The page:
Viva Origino
Online ISSN : 1346-6933
Print ISSN : 0910-4003
Volume 32, Issue 4
Displaying 1-2 of 2 articles from this issue
  • Satoshi Hanada
    2004 Volume 32 Issue 4 Pages 181-190
    Published: 2004
    Released on J-STAGE: January 29, 2022

    Cyanobacteria can oxidize water using light energy, and which causes evolving oxygen molecules. In the history of life on the Earth, the origin of cyanobacteria is not so old, and anoxygenic photosynthesis has been established prior to the first appearance of oxygenic photosynthesis. Such phototrophs that photosynthesize without oxygen production still survive up to now and frequently found in various environments. Anoxygenic photosynthetic bacteria are taxonomically divided into four groups: filamentous anoxygenic phototrophic bacteria (FAPB), purple bacteria (PB), green sulfur bacteria (GSB), and heliobacteria (HB). Cyanobacteria are known to use two different types of photopigment-containing protein complex, i.e., photosystem I (PS I) and photosystem II (PS II), in their oxygenic photosynthesis, whereas anoxygenic phototrophs possess only one of two photosystem-types. GSB and HB contain a PS I-type photosystem in their photosynthesis, while FAPB and PB contain a PS II-type photosystem. The phylogenetic analysis based on 16S rRNA sequence and comparison of the photochemical structure among the phototrophic bacteria suggested that the origin of anoxygenic photosynthesis is much older than that of oxygenic photosynthesis and a photosynthetic core complex in the first phototroph appeared to be similar to a PS II-type photosystem. In the evolutionary pathway of photosynthesis, a PS II-type phototroph emerged first, and then a PS I-type phototroph came out. Oxygenic photosynthesis that appeared subsequently to anoxygenic photosynthesis originated from genetic incorporation of these two different types of photosystems.

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  • Shin-ichi Kawakami, Bunji Tojo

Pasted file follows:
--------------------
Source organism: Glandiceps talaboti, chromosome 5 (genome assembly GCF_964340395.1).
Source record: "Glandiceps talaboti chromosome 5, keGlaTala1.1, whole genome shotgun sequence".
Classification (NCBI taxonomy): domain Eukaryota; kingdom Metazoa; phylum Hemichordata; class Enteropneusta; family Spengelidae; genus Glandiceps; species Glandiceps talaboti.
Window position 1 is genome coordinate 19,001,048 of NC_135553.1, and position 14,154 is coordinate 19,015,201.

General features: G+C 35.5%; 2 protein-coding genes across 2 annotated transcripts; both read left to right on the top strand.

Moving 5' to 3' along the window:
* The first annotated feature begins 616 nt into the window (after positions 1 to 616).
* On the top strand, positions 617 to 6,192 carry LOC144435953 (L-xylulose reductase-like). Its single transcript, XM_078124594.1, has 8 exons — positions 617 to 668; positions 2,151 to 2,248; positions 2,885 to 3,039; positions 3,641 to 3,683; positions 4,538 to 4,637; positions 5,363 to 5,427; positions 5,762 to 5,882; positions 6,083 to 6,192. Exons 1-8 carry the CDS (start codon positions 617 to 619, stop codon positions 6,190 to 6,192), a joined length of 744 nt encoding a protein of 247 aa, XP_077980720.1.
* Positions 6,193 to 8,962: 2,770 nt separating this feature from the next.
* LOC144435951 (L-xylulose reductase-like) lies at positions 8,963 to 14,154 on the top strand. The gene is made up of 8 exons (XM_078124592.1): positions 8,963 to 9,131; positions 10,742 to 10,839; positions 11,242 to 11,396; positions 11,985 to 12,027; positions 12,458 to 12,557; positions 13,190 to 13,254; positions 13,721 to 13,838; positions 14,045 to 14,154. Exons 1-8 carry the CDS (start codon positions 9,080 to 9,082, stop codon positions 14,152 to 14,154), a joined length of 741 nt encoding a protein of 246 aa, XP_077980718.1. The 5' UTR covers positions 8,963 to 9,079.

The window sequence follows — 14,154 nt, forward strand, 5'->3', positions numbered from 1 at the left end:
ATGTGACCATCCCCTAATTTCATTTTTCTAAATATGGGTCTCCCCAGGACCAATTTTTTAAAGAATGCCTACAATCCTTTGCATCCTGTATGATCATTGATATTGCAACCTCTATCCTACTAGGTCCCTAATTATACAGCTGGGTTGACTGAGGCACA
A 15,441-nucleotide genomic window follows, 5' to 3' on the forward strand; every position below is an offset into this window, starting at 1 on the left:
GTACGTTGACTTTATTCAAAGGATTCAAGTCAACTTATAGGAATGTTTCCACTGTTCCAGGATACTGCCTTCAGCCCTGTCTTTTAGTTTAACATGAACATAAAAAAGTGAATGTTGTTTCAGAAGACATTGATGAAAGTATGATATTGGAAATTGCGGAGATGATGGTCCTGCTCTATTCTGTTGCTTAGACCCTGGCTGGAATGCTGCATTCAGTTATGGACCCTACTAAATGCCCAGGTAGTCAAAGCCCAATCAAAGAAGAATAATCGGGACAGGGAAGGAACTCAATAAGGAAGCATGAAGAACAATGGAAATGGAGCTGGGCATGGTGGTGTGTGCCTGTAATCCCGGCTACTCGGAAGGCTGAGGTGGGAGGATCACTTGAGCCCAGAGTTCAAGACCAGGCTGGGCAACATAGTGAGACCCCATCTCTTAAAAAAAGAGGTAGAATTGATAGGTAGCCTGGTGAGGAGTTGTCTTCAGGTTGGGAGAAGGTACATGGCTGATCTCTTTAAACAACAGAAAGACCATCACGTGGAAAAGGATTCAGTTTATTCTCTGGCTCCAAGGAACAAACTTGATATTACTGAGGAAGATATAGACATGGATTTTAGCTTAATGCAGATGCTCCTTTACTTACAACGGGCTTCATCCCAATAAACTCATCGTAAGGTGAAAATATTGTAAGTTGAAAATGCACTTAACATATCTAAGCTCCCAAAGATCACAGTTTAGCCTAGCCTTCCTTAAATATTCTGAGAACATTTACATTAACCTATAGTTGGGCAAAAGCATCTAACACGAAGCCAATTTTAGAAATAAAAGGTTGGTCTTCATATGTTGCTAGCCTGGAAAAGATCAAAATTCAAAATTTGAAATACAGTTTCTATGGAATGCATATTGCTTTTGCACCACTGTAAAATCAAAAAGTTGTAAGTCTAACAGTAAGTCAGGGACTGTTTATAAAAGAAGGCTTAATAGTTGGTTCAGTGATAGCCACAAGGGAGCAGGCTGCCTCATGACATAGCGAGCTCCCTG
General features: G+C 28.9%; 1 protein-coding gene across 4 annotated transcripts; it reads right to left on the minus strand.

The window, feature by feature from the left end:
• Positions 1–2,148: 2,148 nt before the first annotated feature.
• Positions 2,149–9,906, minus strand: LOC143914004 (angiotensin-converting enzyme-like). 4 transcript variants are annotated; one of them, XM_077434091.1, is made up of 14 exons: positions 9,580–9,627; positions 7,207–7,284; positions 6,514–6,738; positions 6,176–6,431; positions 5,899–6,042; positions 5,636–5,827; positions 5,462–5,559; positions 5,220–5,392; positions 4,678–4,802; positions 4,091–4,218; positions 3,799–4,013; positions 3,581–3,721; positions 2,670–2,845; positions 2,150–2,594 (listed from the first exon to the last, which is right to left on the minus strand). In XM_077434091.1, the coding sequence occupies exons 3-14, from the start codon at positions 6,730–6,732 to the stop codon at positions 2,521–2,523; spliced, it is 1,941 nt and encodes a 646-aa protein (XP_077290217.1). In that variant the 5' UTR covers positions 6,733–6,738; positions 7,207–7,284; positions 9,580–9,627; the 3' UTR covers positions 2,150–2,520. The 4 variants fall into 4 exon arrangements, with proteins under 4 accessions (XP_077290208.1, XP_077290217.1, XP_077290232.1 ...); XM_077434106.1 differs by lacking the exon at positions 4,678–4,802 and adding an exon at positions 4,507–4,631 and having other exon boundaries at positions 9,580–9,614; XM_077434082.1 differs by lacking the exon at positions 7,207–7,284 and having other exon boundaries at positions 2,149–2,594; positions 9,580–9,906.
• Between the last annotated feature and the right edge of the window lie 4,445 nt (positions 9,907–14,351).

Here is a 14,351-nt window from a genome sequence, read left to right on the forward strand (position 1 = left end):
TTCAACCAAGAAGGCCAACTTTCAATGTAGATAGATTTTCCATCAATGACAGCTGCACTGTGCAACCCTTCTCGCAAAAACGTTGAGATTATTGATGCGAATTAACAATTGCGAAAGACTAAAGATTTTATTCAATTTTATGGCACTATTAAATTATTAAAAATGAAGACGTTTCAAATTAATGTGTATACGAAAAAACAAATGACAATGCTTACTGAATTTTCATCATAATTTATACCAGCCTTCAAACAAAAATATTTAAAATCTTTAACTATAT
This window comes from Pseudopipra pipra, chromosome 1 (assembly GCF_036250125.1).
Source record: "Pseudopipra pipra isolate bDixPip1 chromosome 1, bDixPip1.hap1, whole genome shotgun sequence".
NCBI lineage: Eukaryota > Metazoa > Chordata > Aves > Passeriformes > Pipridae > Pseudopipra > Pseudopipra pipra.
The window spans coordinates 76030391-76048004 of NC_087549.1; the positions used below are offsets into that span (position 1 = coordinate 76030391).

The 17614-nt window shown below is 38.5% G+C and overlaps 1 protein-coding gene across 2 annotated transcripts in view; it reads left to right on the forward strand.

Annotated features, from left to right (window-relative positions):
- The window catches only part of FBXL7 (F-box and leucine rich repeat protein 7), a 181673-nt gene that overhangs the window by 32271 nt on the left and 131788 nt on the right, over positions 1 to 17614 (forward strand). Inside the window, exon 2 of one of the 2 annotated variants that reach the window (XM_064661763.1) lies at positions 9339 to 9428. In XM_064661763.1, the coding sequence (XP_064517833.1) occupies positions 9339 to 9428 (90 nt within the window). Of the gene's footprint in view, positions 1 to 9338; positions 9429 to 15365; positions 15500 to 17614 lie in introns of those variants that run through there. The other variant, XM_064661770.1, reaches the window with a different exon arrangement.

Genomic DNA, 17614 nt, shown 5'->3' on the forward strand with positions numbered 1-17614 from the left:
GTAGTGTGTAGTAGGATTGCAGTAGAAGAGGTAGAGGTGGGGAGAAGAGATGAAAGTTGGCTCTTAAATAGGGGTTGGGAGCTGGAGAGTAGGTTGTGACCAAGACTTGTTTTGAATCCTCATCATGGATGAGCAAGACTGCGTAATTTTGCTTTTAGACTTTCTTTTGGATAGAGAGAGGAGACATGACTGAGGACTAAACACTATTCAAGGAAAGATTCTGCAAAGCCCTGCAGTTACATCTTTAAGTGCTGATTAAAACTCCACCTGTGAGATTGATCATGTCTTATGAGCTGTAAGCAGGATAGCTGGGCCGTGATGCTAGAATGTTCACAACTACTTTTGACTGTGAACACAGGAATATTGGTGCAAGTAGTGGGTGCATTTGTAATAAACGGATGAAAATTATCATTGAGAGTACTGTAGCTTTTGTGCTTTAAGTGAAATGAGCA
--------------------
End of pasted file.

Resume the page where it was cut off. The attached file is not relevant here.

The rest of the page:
2004 Volume 32 Issue 4 Pages 191-202
    Published: 2004
    Released on J-STAGE: January 29, 2022

    Major events concerning the early evolution of life have occurred in the pre-Cambrian era. Quality and quantity of the fossil records with important information regarding the early evolution of life have been insufficient. The introduction of geochemical methods and the recent discoveries of well-preserved fossils that have provided high resolution data for the discussions on the early evolution of life are reviewed. The major events of the early evolution of life are the emergence of life, photosynthetic bacteria, and Metazoa. Studies on the early evolution of life with fossil records began with discussions on the 1.9 Ga fossil bacteria. Currently, oldest fossil records are traced back to 3.5 Ga. Recent controversies on these fossils have been made on the basis of several geochemical approaches. Some interesting attempts for the detection of the photosynthetic activity from sedimentological setting of the strata-containing bacteria fossils should be noted. Ediacaran fossils are regarded as ancestors of Metazoa, but some researches proposed that apparent difference exists between those fossils and Metazoa. Recent discoveries of well-preserved three-dimensional Ediacaran fossils will provide insight into the evaluation of such unique organisms.

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